#SELChat: Exploring Character Education – a Return to Basics Part 2
In this follow-up article to #SELChat: Out of Darkness, a Return to the Basics – Part 1, I continue my examination of character education in the aftermath of the tragic events of January 6, 2021. Moving forward and healing requires a concerted effort to take responsibility as adults and equally teach virtue and character development to children who need our guidance.
There are twenty-four character traits identified for moral development. Seven of these – Choice, Self-awareness, Self-control, Purpose, Creativity, Organization, and Moderation, are foundational capacities, basic or necessary for virtue development. The virtues are divided into two categories: 1. Responsibility, which deals with a relationship to self, and 2. Respect, which deals with relationships with others.
The responsibility virtues are courage, honesty, humility, perseverance, and dependability. The respect virtues are kindness, caring, courtesy, gratitude, patience, fairness, generosity, cooperation, and forgiveness. These traits are arranged in a hierarchical order of development.
The highest order trait is the sum total of all the foundational capacities, virtues and supportive factors working together. It correlates with Kohlberg’s Stage 5. It is entitled Love In A Big World.
According to William Kilpatrick, the most effective method of teaching character is to follow the classical and Judeo-Christian tradition of instruction, dialogue, heroes and stories. The instruction is clear communication about what virtue is. This instruction does not include moral dilemmas. Plato argued that a person is not equipped to reason through moral dilemmas until he is first taught what virtue is. He added that only after the age of thirty was a person old enough to contemplate moral dilemmas.
Kilpatrick asserts that children “need to build the kind of character that will allow them to act well in the very clear-cut situations they face daily” (88). Therefore, speculating about hypothetical moral dilemmas is not beneficial to children. In fact, it only causes moral confusion.
The dialogue about virtue is a purposeful dialogue with a teacher. Keep in mind parents are children’s first teachers. It is discussion that leads to further understanding of virtue. It is not an argument or debate. Such dialogue, as Lickona suggests, “combines good examples and direct moral teaching by giving importance to moral issues by taking time to discuss them when they arise and by offering personal moral commentary that helps students understand why behaviors such as cheating, stealing, bullying and name-calling are hurtful and wrong” (80).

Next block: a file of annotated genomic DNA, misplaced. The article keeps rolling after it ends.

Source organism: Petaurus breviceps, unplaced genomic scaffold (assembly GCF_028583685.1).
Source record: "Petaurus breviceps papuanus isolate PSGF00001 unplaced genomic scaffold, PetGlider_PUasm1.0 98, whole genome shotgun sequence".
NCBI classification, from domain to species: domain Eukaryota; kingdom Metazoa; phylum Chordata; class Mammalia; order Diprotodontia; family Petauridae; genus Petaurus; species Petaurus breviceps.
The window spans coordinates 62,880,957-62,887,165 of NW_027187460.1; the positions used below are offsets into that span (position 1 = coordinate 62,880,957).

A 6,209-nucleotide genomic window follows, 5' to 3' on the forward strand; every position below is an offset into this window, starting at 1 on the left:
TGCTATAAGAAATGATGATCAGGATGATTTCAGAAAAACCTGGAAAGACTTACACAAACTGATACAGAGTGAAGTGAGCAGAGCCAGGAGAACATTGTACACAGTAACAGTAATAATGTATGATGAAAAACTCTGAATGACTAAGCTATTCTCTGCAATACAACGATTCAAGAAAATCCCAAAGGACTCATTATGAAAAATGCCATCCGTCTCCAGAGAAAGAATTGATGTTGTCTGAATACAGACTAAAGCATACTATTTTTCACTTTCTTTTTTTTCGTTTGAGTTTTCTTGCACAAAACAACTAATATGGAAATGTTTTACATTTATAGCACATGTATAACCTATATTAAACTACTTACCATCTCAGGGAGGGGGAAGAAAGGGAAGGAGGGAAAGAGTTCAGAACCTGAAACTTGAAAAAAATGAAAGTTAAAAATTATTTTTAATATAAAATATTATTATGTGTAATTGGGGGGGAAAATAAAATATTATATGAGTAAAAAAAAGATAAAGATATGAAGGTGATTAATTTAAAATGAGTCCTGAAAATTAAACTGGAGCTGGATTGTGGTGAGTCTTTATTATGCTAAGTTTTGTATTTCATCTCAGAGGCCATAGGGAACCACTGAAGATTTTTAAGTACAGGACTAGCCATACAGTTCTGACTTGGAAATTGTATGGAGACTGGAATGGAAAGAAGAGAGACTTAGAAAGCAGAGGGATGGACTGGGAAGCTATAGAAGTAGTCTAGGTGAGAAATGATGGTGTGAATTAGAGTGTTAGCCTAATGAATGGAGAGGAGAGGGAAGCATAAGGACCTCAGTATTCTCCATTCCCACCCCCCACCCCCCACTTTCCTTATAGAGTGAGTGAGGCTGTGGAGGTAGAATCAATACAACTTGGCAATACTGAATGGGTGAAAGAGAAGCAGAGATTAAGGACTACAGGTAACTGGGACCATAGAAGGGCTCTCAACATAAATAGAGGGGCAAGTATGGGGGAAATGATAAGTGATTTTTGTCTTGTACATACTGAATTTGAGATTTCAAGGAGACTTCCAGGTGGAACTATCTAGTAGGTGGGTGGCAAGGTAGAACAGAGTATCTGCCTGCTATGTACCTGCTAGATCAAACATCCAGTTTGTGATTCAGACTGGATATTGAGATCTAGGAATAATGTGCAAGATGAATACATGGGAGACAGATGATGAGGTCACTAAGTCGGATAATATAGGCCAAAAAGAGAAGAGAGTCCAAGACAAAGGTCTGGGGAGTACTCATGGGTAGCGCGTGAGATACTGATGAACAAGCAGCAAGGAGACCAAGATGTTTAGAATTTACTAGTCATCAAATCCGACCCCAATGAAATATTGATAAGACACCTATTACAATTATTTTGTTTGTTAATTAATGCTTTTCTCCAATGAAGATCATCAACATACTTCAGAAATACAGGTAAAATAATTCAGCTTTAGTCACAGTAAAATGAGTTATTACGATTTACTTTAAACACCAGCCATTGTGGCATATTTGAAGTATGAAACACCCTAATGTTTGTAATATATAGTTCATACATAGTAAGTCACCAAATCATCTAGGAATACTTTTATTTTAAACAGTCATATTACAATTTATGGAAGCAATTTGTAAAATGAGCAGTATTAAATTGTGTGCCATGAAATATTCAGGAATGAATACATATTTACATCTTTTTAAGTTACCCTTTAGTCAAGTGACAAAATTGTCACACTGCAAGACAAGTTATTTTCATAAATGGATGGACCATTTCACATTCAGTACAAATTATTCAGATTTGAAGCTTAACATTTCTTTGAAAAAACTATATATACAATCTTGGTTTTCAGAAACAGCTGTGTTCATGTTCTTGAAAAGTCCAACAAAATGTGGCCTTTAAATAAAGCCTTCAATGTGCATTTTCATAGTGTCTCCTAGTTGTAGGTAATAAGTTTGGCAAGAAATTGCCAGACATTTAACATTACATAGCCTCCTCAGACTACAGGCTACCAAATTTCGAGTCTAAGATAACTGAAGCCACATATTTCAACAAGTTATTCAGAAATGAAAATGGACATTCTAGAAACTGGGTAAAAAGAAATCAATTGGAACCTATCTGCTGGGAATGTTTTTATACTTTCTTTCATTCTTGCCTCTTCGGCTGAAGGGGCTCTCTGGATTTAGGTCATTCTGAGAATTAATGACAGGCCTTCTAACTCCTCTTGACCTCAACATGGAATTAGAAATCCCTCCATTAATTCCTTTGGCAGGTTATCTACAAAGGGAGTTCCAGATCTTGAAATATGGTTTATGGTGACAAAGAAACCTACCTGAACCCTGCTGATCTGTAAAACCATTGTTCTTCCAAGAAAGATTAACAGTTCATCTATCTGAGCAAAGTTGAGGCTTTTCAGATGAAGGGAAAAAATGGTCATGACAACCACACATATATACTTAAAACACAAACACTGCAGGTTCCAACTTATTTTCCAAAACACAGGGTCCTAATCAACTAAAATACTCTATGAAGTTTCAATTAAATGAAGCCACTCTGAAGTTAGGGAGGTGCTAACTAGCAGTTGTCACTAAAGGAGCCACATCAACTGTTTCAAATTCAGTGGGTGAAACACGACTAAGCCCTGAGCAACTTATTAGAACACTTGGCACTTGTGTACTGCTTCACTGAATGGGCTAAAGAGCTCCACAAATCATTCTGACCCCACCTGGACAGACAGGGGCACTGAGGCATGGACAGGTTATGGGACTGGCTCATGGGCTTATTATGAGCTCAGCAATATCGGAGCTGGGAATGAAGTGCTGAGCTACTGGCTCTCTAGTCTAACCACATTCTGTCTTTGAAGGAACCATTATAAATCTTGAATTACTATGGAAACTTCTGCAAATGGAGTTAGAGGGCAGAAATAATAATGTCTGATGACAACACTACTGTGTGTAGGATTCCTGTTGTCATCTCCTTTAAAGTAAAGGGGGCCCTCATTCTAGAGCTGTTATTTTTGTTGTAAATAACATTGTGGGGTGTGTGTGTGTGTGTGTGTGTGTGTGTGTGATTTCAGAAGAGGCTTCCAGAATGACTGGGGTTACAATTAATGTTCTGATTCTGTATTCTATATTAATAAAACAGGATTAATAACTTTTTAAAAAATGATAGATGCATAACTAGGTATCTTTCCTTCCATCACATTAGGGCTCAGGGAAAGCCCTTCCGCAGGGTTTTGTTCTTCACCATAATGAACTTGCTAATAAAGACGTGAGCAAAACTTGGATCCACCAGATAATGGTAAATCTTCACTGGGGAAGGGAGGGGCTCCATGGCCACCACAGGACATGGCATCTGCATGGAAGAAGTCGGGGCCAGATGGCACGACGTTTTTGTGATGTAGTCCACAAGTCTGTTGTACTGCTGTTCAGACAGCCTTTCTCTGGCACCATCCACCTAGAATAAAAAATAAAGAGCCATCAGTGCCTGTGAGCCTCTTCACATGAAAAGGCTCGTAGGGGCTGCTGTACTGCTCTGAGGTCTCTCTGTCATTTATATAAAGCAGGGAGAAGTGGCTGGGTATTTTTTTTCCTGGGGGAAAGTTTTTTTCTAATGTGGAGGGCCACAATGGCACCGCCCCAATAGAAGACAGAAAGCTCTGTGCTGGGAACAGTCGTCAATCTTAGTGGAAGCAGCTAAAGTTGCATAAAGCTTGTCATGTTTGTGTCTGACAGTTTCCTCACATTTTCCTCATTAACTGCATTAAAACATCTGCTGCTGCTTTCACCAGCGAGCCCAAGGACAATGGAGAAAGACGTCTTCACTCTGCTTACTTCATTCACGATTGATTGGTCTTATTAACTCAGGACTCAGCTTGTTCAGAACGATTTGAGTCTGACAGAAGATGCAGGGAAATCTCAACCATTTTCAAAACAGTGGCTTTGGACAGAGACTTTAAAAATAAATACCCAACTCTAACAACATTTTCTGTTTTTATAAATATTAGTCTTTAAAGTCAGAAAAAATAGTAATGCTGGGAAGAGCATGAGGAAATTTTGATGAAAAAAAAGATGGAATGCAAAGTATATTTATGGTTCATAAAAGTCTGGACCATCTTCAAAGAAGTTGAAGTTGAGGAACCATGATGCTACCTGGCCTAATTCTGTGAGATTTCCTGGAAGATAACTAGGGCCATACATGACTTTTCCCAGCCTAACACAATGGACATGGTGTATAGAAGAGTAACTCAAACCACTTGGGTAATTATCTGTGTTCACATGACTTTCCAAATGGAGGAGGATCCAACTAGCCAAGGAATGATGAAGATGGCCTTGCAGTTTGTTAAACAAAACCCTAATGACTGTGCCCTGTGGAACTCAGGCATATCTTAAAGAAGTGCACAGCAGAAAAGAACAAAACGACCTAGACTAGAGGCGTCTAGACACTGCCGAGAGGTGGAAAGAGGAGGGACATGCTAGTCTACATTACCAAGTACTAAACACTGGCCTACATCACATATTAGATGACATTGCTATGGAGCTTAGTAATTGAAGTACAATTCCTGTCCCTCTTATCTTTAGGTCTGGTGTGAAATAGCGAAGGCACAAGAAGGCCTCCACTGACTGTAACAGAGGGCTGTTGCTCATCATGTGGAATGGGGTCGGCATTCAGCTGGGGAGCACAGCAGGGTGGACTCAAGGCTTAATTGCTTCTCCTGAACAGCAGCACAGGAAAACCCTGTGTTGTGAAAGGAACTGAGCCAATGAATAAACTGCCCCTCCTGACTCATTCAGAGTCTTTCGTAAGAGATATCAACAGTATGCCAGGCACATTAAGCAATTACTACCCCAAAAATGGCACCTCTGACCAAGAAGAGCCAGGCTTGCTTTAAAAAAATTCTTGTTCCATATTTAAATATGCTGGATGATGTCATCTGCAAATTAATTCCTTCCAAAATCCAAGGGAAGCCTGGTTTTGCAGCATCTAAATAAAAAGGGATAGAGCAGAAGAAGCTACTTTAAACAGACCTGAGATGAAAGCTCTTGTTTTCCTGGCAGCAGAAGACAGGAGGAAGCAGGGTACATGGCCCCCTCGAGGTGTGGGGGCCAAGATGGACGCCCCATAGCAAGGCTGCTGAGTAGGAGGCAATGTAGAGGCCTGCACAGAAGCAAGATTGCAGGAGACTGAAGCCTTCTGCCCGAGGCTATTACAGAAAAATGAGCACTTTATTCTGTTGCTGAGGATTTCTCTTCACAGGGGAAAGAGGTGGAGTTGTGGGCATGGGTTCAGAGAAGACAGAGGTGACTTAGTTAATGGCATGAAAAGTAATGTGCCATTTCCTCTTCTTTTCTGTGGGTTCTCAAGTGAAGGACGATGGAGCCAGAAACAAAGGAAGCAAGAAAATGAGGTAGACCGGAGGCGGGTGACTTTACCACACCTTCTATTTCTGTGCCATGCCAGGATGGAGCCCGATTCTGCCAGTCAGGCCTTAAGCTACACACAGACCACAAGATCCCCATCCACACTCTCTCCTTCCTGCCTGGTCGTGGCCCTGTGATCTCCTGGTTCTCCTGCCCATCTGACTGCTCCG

Storytelling and the role of hero
Heroes and stories go hand in hand. Every hero has a story, and every story has a hero. Flannery O’Connor says, “A story is a way to say something that can’t be said any other way. You tell a story because a statement would be inadequate” (Kilpatrick 132). Learning from heroes and stories makes virtue more clear, more real.
Bruno Bettleheim states, “After his relationship with his parents, it is literature that best conveys meaning to the child. Why? Because they teach that a struggle against severe difficulties in life is unavoidable and is an intrinsic part of human existence. But that if one does not shy away, but steadfastly meets unexpected and often unjust hardships, one masters all obstacles and at the end emerges victorious” (Kilpatrick 192). We want our lives to have meaning, and stories help us see that our lives are worth living. Therefore, children need to read stories and be told stories, both fiction and non-fiction, personal and mythic, that communicate life’s value and meaning.
The teacher plays an important role as a storyteller. Not only is she a communicator of the virtues through the stories she tells or reads, but she is also a role model of those virtues. The students look to her as an example, a mentor, for how to apply the virtues to everyday life.